- A driver with a BP at or greater than 180 systolic and / or 110 diastolic has stage 3 hypertension and is disqualified. The driver may not be qualified, even temporarily, until blood pressure is reduced to equal to or less than 140/90 and treatment is well tolerated. The driver may be certified for 6 months and biannually (every 6 months) thereafter if at recheck BP is equal to or less than 140/90.
- Drivers with Type 1 or Type 2 diabetes, or kidney disease require treatment if their blood pressure rises above 140/90, since they already have a high risk of heart disease.
Can a driver with mild sleep apnea get a DOT medical card?
- Obstructive sleep apnea does not necessarily disqualify you for a DOT medical card. Treatment with a CPAP machine and some basic lifestyle changes can help you get a restful sleep and maintain your commercial driver’s license.
What are the truck driving vision requirements?
- A commercial driver must have distant visual acuity of at least 20/40 in each eye. That means without corrective lenses, or with corrective lenses, you must be able to see 20/40 or better, with each eye individually as well as together. Your field of vision should be at least 70 degrees horizontally, and you must be able to recognize the standard traffic signal colors of red, green and amber.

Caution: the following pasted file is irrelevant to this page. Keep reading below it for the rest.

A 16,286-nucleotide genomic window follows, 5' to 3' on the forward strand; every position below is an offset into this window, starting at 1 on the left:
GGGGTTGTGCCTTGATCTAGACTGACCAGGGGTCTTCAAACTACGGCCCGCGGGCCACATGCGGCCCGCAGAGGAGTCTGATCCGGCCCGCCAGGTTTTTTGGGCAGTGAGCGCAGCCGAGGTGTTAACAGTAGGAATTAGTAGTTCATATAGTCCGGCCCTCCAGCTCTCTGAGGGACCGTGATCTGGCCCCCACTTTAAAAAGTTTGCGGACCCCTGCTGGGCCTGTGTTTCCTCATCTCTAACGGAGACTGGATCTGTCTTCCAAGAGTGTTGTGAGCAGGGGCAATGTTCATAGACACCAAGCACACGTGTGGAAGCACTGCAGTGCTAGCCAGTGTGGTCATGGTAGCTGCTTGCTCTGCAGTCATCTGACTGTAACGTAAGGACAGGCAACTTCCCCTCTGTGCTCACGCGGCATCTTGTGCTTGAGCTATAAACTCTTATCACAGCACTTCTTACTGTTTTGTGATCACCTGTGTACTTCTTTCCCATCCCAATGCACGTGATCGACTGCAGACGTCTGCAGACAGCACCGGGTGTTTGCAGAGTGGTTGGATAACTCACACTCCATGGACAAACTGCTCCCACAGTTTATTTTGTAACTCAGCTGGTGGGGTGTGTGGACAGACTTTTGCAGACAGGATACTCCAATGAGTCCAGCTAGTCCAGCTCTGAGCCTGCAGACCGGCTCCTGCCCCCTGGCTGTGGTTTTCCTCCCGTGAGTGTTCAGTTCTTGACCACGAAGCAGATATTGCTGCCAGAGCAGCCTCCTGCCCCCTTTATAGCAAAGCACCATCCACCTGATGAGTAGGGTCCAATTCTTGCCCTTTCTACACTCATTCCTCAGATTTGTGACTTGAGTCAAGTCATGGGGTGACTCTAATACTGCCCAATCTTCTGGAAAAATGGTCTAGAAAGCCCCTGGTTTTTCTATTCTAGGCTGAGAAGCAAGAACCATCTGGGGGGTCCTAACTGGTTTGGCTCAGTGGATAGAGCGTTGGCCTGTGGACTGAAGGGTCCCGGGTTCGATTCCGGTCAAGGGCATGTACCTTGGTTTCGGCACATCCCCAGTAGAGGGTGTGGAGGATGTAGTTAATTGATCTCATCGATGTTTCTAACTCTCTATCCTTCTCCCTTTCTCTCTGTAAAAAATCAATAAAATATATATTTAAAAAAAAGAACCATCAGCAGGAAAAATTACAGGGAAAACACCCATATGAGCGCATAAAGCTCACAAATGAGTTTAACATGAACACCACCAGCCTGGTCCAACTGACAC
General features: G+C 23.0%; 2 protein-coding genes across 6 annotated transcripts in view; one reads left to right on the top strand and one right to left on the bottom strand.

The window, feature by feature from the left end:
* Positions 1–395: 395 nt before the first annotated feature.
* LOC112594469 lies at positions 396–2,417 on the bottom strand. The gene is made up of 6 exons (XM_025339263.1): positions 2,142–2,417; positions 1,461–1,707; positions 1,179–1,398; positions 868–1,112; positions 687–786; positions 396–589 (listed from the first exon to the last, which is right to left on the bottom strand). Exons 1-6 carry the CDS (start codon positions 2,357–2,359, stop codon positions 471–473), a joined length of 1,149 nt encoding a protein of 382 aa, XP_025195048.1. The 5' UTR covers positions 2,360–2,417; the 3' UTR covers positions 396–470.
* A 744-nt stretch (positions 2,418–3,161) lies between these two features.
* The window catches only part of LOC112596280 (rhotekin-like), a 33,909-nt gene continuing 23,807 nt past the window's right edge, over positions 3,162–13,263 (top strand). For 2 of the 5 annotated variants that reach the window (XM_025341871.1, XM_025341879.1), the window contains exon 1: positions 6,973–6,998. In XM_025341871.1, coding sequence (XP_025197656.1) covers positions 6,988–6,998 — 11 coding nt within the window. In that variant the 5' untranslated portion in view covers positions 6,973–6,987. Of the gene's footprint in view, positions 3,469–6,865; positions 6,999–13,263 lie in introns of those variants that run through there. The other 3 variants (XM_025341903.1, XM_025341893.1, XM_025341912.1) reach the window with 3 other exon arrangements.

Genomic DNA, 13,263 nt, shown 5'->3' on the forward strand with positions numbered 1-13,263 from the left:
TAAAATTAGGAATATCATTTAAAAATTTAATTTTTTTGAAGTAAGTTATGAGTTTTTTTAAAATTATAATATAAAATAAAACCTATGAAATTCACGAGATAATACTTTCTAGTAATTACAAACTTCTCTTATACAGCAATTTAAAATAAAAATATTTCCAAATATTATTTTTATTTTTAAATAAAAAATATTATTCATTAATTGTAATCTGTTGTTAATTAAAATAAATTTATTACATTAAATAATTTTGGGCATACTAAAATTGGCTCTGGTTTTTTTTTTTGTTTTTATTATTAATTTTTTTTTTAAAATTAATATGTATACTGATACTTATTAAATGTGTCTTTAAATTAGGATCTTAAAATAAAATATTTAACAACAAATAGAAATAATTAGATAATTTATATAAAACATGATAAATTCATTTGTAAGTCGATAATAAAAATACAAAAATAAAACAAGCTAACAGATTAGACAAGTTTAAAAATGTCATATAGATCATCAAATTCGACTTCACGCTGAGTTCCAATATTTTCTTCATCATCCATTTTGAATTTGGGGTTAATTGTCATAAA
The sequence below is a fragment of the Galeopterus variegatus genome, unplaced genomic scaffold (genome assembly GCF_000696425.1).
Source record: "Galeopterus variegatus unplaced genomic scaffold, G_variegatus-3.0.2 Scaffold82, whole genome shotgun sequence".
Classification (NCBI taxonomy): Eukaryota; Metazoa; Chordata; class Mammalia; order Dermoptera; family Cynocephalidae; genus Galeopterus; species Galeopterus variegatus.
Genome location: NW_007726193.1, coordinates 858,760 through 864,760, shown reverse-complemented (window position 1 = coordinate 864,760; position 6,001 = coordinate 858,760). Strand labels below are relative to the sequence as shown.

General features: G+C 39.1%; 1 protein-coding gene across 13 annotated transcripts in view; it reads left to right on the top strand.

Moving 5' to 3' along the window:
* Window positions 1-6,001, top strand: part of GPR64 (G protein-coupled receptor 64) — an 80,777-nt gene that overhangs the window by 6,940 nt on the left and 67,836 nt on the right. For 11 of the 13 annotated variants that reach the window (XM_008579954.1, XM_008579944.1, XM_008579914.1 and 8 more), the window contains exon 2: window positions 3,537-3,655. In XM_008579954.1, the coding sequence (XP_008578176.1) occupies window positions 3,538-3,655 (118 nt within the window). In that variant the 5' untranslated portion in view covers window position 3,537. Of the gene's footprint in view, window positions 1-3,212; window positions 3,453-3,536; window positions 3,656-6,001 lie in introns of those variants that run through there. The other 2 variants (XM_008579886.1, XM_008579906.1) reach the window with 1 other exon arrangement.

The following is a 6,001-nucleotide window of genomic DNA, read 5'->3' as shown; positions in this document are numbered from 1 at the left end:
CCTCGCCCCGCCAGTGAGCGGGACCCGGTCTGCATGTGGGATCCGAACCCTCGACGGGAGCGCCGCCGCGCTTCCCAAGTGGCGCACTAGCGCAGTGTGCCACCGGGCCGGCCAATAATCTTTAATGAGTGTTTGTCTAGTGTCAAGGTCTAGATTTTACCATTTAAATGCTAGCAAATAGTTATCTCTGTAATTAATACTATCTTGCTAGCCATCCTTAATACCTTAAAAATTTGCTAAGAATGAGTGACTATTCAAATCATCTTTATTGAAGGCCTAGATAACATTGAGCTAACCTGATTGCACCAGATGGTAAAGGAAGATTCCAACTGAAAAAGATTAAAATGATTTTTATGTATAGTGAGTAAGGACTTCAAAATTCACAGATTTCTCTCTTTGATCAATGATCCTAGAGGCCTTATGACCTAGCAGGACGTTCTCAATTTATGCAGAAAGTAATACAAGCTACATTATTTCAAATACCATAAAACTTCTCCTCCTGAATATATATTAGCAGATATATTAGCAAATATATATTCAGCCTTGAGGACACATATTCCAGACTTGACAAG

What would cause me to fail a DOT physical?
- The biggest cause for concern would be high blood pressure. Another concern is uncontrolled sugar in the urine. There are ways you can manage your blood pressure and blood sugar.
- Any condition that would cause a loss of ability to control, operate, or drive a commercial vehicle safely – loss or impairment of limbs, poor visual acuity, insulin-controlled diabetes, high blood pressure (more than 180/110), heart disease, respiratory dysfunction, epilepsy, mental disorder, use of certain drugs, alcoholism. See a complete list of FMCSA rules and regulations.